ASP: In case you missed it…
2 July 2015
Victoria Burnett / NYT
At the building along Havana’s seafront that will soon become America’s first embassy in Cuba in more than 50 years, life on Wednesday was yet unchanged: A lone Cuban flag flew in the forest of poles that obscures the building’s featureless facade —an official rebuke of the United States.
Nick Timiraos / WSJ
Puerto Rico’s long-simmering debt crisis owes much to an economy that has been shedding jobs for years. And blame for that, economists say, stems in part from how the island operates under the same wage rules as the more prosperous 50 states.
David Herszenhorn / NYT
As a teenager in St. Petersburg, Maksim Baidak hung out with neo-Nazis and right-wing nationalists, but the Russian security services mostly left him alone.
Nelson Schwartz / NYT
The economy added a healthy 223,000 jobs last month, the Labor Department reported Thursday, but other indicators, showing wages growing slowly and jobless Americans remaining on the sidelines, painted a grayer picture.
Griff Witte / Washington Post
Greece’s outspoken finance minister said Thursday he would resign if his country approves a referendum on Europe’s bailout proposal, offering the clearest indication that the government’s future is on the line in the Sunday vote.
Tara Sonenshine / The Hill
Behind the fear of violent extremism, is always an unspoken assumption that Muslim youth around the globe are, by and large, inclined towards negative activity, and likely to be recruited and radicalized by the Islamic State in Iraq and Syria (ISIS) or another terrorist group, and that social media is today’s platform for youth-inspired hatred, hostility and horrific behavior. Both are misleading assumptions and likely to create a self-fulfilling prophecy.
National Security & Strategy
Maria Tsvetkova / Reuters
Russia denounced a new U.S. military strategy that accuses Moscow of failing to respect its neighbors’ sovereignty as “confrontational” on Thursday, saying it would set back efforts to improve relations.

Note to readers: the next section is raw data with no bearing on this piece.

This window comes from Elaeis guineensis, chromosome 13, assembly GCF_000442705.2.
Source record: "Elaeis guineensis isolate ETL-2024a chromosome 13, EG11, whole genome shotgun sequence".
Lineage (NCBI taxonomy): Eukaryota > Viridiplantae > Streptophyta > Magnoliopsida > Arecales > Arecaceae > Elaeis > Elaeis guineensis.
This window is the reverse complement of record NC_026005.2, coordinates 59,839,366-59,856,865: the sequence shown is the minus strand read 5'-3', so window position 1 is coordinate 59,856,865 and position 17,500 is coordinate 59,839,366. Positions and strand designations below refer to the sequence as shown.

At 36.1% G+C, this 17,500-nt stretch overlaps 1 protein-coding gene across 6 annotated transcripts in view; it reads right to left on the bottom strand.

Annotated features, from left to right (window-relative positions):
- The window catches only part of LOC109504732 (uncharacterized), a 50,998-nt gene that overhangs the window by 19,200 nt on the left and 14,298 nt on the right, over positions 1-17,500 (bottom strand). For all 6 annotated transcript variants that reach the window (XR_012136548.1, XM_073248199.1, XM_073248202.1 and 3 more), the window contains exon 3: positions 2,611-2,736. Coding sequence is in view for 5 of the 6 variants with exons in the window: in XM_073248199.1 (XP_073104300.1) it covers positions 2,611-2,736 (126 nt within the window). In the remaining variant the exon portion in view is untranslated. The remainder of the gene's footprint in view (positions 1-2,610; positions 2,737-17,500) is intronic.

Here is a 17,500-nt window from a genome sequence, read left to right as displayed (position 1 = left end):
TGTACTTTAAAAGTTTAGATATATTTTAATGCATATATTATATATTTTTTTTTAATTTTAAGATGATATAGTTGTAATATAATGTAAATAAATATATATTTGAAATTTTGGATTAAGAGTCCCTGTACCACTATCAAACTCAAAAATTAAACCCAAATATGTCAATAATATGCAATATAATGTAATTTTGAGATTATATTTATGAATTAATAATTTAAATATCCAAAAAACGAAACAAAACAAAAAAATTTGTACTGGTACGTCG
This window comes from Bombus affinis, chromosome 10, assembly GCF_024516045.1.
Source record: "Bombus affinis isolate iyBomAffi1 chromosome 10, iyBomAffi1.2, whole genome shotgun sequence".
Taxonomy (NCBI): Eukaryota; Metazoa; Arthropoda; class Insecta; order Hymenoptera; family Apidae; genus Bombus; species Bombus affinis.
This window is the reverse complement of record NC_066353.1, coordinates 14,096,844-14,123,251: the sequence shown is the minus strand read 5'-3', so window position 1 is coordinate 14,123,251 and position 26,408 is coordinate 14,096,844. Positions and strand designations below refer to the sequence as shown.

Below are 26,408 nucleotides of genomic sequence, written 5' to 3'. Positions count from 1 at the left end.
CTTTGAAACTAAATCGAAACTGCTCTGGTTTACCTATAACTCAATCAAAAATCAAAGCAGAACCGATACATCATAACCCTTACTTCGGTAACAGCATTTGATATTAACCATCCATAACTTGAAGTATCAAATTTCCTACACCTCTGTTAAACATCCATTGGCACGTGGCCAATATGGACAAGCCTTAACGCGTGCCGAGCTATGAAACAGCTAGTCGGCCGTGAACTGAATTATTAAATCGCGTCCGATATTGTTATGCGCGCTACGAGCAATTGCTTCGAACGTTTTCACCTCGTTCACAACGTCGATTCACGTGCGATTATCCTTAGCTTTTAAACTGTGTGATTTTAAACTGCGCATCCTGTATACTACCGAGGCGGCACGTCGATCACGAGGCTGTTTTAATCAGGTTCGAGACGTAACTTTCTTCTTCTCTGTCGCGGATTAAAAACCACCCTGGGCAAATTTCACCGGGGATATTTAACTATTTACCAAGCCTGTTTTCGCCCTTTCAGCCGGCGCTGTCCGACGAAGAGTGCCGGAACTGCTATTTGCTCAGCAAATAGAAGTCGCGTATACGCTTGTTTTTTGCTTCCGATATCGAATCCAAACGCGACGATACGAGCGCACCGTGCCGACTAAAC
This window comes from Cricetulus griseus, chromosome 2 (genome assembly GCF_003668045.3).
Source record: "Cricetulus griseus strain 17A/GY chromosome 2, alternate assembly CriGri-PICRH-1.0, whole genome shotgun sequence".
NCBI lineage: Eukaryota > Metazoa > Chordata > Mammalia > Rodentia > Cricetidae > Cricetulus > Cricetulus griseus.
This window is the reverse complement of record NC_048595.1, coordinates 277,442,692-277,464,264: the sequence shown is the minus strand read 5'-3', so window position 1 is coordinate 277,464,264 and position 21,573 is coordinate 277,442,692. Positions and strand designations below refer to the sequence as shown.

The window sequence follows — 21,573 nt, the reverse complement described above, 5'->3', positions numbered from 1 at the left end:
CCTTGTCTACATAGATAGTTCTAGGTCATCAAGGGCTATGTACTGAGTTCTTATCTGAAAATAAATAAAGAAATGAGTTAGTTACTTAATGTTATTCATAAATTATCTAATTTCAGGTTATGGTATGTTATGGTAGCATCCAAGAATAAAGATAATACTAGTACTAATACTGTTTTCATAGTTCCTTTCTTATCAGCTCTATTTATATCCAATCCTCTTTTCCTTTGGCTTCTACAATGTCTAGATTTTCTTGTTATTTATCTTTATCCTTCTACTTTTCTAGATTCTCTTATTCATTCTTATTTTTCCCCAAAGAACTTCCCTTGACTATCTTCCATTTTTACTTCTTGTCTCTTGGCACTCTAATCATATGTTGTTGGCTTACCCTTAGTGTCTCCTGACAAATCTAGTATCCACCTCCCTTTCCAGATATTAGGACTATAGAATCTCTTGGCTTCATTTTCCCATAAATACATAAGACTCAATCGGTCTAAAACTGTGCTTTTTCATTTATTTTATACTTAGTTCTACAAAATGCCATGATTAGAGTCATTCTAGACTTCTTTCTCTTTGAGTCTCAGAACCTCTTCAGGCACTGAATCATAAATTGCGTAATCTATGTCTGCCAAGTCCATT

America’s new military strategy singles out states like China and Russia as aggressive and threatening to US security interests, while warning of growing technological challenges and worsening global stability.
Robert Marquand / Christian Science Monitor
China yesterday passed its most sweeping and explicit national security laws since the Mao Zedong-era, part of President Xi Jinping’s ongoing project to centralize power and control in the Communist Party and to eliminate dissent.
Dean Yates / Reuters
China has almost finished building a 3,000-meter-long (10,000-foot) airstrip on one of its artificial islands in the disputed Spratly archipelago of the South China Sea, new satellite photographs of the area show.
Jethro Mullen / CNN
The propeller wasn’t working on one of the engines of the Indonesian military transport plane that crashed this week, killing at least 135 people, authorities said Thursday.
Hungary’s foreign minister says a fence on the Serbian border to stem the flow of migrants and refugees will be built within a few months, beginning with the areas most used by human smugglers.
Steven Erlanger / NYT
Europol, the European police agency based in The Hague, will create a new unit next month to discover and dismantle social media accounts used by Islamist radicals to spread their message and recruit foreigners, the agency announced on Wednesday.
Aziz El Yaakoubi / Reuters